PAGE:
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Kultainen kynttilänjalka (1946)

Two men steal a precious candelabra at a mansion they accidentally burn down. Two years later, one of the thieves is a wealthy property owner. But he is tormented by his memories and debt.

Director:

Edvin Laine

Writer:

Toivo Kauppinen
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Cast

Cast overview, first billed only:
Edvin Laine ... Markus Mäntylä
Mirjam Novero Mirjam Novero ... Asta Kataja
Rauha Puntti Rauha Puntti ... Ulla Karpela
Esko Saha Esko Saha ... Lauri Takala
Jalmari Rinne ... Kataja
Hilja Jorma Hilja Jorma ... Hilda Kataja
Matti Aulos Matti Aulos ... Takala
Emma Väänänen ... Mrs. Takala
Kaarlo Saarnio Kaarlo Saarnio ... Silmäpuoli-Mäntylä
Mirjami Kuosmanen ... Erna
Enni Rekola Enni Rekola ... Fanny
Paavo Jännes Paavo Jännes ... Karpela
Verna Piponius Verna Piponius ... Stiina
Laina Laine Laina Laine ... Adele
Anni Hämäläinen Anni Hämäläinen ... Hedvig
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Storyline

Two men steal a precious candelabra at a mansion they accidentally burn down. Two years later, one of the thieves is a wealthy property owner. But he is tormented by his memories and debt.

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Genres:

Crime | Drama

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Details

Country:

Finland

Language:

Finnish

Release Date:

4 October 1946 (Finland) See more »

Also Known As:

Golden Light See more »

Company Credits

Production Co:

Fenno-Filmi See more »
Show more on IMDbPro »

Technical Specs

Runtime:

Sound Mix:

Mono

Aspect Ratio:

1.37 : 1
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User Reviews

 
The Golden Chandellier
30 August 2007 | by mart-45See all my reviews

Oh what an enjoyable grand scale melodrama - truly the kind of film that is never ever made again. Squeezed into an hour and 40 minutes are the fates of many, the crimes of the past and the consequences that sweep over the people like the wind of eternity. Remarkably, the film takes off very cheap and stuffy - everything is acted in front of the painted backdrop, the special effects - used with much eagerness - are worse than in a Melies movie of 45 years earlier, the dialog is unbelievably stilted, the actors of the first part (two little old ladies so sweet it makes your blood turn into syrup) have as if stepped out of a Victorian melodrama. It was so unintentionally funny that I giggled with great enthusiasm for some thirty minutes. But suddenly things began to change, especially regarding the acting and camera work: the latter part provides us with some unexpectedly lush images of the highest film noir quality. The acting gets troubled and powerful, the storyline quite intriguing and, yes, the camera gains wings and paints us some great portraits of people, who have become entangled in the web of crime and vice. Unfortunately, the leading characters - especially the young lady - are too good and cute to ever be taken seriously. The lady rides through the film with less effort at acting than I have ever witnessed before. Nevertheless, she stayed in the movies for some thirty successful years, until she herself was a dreadfully sweet little old lady.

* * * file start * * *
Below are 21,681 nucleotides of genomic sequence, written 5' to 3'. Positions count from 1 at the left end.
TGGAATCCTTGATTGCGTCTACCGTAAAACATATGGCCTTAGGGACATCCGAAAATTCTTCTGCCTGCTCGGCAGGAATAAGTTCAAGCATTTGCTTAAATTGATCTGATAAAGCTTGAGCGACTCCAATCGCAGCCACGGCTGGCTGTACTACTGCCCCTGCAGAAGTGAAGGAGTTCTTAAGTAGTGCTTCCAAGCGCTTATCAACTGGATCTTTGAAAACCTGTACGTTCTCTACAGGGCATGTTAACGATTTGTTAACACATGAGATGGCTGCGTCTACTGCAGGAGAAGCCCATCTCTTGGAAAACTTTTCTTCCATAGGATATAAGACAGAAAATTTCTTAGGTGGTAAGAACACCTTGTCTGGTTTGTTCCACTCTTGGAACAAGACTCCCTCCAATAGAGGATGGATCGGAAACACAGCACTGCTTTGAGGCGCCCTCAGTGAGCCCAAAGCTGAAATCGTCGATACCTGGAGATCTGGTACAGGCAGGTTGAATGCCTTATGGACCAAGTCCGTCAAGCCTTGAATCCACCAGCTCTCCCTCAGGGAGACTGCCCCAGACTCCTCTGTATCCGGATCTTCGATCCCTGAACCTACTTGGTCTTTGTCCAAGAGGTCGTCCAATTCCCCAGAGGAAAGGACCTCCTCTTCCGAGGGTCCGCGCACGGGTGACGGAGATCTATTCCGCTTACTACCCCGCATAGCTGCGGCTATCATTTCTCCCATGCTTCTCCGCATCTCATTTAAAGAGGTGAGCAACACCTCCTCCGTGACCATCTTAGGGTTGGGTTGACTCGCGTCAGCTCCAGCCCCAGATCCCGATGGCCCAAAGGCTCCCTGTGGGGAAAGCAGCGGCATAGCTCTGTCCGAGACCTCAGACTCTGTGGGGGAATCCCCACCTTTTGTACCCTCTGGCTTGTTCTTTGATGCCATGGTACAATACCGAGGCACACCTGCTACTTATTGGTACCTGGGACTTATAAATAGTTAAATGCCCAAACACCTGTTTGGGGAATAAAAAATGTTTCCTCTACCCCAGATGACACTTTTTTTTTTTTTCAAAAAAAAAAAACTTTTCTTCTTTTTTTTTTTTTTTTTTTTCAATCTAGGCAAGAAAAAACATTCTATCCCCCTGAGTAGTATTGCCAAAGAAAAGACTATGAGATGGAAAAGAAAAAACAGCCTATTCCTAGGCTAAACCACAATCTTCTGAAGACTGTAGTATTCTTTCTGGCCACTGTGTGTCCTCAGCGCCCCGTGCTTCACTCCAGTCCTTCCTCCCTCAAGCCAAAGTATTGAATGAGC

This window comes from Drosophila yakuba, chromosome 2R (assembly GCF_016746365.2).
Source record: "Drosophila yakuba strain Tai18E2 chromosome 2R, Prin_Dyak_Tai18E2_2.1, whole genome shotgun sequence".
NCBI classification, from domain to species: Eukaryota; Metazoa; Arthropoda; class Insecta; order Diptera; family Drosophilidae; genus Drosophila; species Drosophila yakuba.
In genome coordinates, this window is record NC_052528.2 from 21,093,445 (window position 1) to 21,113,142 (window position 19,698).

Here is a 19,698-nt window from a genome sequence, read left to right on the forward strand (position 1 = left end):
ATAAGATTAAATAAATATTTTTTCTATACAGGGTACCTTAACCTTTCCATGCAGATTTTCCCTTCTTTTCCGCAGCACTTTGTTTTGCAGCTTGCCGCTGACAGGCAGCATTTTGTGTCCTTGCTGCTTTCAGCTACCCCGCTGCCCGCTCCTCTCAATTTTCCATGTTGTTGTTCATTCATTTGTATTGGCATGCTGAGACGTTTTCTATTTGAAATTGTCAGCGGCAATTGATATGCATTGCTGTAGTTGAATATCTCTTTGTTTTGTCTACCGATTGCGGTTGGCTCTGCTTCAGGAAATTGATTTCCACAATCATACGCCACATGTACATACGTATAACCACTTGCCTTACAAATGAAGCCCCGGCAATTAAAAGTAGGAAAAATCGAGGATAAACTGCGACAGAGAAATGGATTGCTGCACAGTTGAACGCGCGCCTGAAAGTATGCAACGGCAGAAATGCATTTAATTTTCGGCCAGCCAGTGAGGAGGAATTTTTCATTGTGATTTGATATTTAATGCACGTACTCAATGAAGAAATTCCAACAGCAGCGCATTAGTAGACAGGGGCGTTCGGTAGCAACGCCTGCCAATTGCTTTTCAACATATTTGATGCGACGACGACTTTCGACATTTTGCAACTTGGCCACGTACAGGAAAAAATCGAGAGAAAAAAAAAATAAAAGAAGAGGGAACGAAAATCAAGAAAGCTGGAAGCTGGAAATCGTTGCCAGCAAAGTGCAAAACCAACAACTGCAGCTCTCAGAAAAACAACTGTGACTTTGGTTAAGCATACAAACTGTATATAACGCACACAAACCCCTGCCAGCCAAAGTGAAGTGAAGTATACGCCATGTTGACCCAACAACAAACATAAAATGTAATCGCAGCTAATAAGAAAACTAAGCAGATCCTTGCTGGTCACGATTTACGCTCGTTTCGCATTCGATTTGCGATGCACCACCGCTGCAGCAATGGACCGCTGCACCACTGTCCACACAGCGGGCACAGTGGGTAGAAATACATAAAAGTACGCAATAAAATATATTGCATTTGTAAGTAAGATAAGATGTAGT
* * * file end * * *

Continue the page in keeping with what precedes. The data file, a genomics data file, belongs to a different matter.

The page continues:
If you enjoy an obscure melodrama that's twice as big as life, this is one of those films.


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